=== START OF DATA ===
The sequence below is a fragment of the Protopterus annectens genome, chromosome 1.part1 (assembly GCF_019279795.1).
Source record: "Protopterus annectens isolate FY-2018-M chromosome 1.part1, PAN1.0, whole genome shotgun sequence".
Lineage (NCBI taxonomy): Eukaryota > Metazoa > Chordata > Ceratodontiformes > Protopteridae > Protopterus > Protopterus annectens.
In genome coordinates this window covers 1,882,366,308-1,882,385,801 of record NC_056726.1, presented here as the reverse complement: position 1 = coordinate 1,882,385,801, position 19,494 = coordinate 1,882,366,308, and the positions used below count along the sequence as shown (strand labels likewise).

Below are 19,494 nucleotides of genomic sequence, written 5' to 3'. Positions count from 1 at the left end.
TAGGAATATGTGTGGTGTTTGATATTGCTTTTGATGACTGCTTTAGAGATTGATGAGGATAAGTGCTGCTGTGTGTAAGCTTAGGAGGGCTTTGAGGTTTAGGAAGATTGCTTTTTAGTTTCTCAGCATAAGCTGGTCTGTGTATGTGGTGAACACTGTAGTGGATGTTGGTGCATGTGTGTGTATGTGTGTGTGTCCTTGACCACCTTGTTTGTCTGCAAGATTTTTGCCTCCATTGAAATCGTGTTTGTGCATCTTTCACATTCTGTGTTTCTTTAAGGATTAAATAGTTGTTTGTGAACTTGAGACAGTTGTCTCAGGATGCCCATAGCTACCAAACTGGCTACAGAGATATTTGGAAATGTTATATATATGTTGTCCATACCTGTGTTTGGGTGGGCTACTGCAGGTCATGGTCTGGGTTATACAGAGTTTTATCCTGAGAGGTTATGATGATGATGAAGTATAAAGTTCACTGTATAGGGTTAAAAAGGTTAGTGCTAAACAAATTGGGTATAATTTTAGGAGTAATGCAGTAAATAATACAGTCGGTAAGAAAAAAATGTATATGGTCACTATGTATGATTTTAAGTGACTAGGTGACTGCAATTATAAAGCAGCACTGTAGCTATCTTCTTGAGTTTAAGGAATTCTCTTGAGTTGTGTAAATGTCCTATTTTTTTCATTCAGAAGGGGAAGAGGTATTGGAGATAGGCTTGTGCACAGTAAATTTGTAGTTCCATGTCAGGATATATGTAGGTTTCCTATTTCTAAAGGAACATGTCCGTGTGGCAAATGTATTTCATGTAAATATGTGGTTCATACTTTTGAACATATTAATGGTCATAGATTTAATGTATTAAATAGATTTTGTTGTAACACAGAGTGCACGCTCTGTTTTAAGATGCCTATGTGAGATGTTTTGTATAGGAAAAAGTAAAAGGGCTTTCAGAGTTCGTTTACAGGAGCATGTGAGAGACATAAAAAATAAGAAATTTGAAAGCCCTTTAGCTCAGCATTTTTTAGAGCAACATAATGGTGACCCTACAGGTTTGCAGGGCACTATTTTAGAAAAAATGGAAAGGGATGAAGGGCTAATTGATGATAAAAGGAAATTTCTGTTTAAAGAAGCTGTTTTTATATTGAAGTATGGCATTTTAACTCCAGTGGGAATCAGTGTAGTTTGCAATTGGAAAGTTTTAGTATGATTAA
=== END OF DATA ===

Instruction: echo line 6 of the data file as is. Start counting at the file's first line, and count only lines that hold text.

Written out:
TAGGAATATGTGTGGTGTTTGATATTGCTTTTGATGACTGCTTTAGAGATTGATGAGGATAAGTGCTGCTGTGTGTAAGCTTAGGAGGGCTTTGAGGTTTAGGAAGATTGCTTTTTAGTTTCTCAGCATAAGCTGGTCTGTGTATGTGGTGAACACTGTAGTGGATGTTGGTGCATGTGTGTGTATGTGTGTGTGTCCTTGACCACCTTGTTTGTCTGCAAGATTTTTGCCTCCATTGAAATCGTGTTTGTGCATCTTTCACATTCTGTGTTTCTTTAAGGATTAAATAGTTGTTTGTGAACTTGAGACAGTTGTCTCAGGATGCCCATAGCTACCAAACTGGCTACAGAGATATTTGGAAATGTTATATATATGTTGTCCATACCTGTGTTTGGGTGGGCTACTGCAGGTCATGGTCTGGGTTATACAGAGTTTTATCCTGAGAGGTTATGATGATGATGAAGTATAAAGTTCACTGTATAGGGTTAAAAAGGTTAGTGCTAAACAAATTGGGTATAATTTTAGGAGTAATGCAGTAAATAATACAGTCGGTAAGAAAAAAATGTATATGGTCACTATGTATGATTTTAAGTGACTAGGTGACTGCAATTATAAAGCAGCACTGTAGCTATCTTCTTGAGTTTAAGGAATTCTCTTGAGTTGTGTAAATGTCCTATTTTTTTCATTCAGAAGGGGAAGAGGTATTGGAGATAGGCTTGTGCACAGTAAATTTGTAGTTCCATGTCAGGATATATGTAGGTTTCCTATTTCTAAAGGAACATGTCCGTGTGGCAAATGTATTTCATGTAAATATGTGGTTCATACTTTTGAACATATTAATGGTCATAGATTTAATGTATTAAATAGATTTTGTTGTAACACAGAGTGCACGCTCTGTTTTAAGATGCCTATGTGAGATGTTTTGTATAGGAAAAAGTAAAAGGGCTTTCAGAGTTCGTTTACAGGAGCATGTGAGAGACATAAAAAATAAGAAATTTGAAAGCCCTTTAGCTCAGCATTTTTTAGAGCAACATAATGGTGACCCTACAGGTTTGCAGGGCACTATTTTAGAAAAAATGGAAAGGGATGAAGGGCTAATTGATGATAAAAGGAAATTTCTGTTTAAAGAAGCTGTTTTTATATTGAAGTATGGCATTTTAACTCCAGTGGGAATCAGTGTAGTTTGCAATTGGAAAGTTTTAGTATGATTAA